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There's artistic beauty in nature vs. manmade

March 25, 2011|By Terri Martin

Four seasoned artists present their work at Glendale’s Brand Library Art Gallery, coalescing into their theme the notion of Inside/Out. That concept examines the duality between organic and manufactured, nature and technology, flora and fauna, the results of which turn into interesting comparisons, both literal and figurative, in their pieces.

Diane McLeod’s intaglio prints with applied color depict interaction between man and animal, both real and conceived. Laura Larson’s sculptures and sculptural installations marry the organic with the manufactured — pine needles arranged vertically on a plywood base look a little like a reduced-scale model of a ripened crop circle.

Alison Petty Ragguette’s background in medical art is apparent in her porcelain, rubber and silk-thread sculptures. Finally, Jamie Sweetman shows off her life-drawing skills and anatomical knowledge in layered comparisons of the human body and other natural forms.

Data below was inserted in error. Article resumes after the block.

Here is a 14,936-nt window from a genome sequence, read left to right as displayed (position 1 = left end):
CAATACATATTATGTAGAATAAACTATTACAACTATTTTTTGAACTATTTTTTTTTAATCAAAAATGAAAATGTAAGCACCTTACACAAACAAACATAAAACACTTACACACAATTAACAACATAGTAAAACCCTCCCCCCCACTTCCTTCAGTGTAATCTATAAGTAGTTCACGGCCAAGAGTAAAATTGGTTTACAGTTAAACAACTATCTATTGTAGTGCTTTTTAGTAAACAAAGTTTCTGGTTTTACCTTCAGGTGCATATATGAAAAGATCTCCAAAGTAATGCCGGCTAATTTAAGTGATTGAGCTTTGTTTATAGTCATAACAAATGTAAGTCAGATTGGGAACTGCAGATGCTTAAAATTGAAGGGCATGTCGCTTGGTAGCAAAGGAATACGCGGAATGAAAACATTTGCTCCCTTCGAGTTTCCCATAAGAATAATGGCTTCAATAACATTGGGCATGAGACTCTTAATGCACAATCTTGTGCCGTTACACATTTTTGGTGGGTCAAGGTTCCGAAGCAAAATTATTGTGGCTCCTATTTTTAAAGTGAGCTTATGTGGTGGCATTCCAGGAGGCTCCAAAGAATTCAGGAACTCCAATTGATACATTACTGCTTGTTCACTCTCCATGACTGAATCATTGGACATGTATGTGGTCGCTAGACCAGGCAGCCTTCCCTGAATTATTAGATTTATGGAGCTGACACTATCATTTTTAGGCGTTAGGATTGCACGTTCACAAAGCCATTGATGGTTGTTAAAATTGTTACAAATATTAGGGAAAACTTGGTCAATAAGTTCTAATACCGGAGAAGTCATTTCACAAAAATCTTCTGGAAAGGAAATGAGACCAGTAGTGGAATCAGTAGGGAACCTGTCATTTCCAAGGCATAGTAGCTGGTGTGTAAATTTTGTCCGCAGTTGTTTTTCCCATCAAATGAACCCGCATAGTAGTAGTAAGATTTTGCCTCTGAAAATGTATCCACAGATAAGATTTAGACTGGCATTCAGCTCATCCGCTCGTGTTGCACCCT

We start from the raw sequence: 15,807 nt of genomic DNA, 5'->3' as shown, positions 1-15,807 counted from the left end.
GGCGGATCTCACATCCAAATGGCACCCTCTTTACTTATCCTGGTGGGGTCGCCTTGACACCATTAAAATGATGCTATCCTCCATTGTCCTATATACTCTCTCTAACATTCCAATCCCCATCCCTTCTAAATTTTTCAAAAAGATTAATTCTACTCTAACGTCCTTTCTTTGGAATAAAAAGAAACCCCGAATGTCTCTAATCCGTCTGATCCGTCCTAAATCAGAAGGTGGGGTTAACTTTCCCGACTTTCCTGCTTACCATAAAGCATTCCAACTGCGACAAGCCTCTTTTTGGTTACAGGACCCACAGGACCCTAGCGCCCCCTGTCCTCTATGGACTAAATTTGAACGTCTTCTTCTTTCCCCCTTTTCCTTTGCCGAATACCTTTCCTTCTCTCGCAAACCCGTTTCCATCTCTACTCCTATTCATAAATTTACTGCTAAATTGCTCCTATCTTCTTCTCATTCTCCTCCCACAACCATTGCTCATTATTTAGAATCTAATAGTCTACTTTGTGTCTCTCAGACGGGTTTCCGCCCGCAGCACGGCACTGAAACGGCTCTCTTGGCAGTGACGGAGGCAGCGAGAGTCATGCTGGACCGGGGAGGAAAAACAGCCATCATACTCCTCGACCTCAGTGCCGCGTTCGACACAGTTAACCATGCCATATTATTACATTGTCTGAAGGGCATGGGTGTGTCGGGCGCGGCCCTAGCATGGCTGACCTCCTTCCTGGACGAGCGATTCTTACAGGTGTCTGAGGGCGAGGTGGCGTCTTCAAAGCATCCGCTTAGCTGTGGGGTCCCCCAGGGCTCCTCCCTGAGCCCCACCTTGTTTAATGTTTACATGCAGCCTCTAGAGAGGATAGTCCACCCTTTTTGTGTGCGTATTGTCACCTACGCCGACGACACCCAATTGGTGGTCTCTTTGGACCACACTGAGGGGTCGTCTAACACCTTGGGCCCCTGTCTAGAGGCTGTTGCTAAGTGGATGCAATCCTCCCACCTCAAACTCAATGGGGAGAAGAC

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The theme Inside/Out is respected most by Ragguette and Sweetman.

Ragguette’s wall-mounted sculptures are visceral, resembling the twisting and curling forms of internal organs. Hand-thrown porcelain bubbles and pods are wrapped with medical-grade silicon rubber that has a translucent quality. Bound into shapes with silk thread running through the rubber guts like capillaries, the artist’s piece titled “Cross Section Ellipse” is activated by light, stimulating the imagination to visualize the internal workings of the living human body in action. Pinks, reds and fleshy colors contribute to the effect. Georgia O’Keefe might have respected Ragguette’s micro perspective and pulsating presentation of her interpretation of the inside of nature’s most complex organism. It is a manufactured version of nature’s best work.

Sweetman’s layered renderings compare tree roots and vine systems with human and animal skeletons and vascular systems by layering images drawn on Duralar and Mylar. The opaque materials add a mystical quality to the analogies. The artist uses colored pencil, sepia and white to sketch plant and anatomical components in a Da Vinci-like fashion, a layer for each organism. Articulated spinal cords and skeletons are layered under complex root systems.

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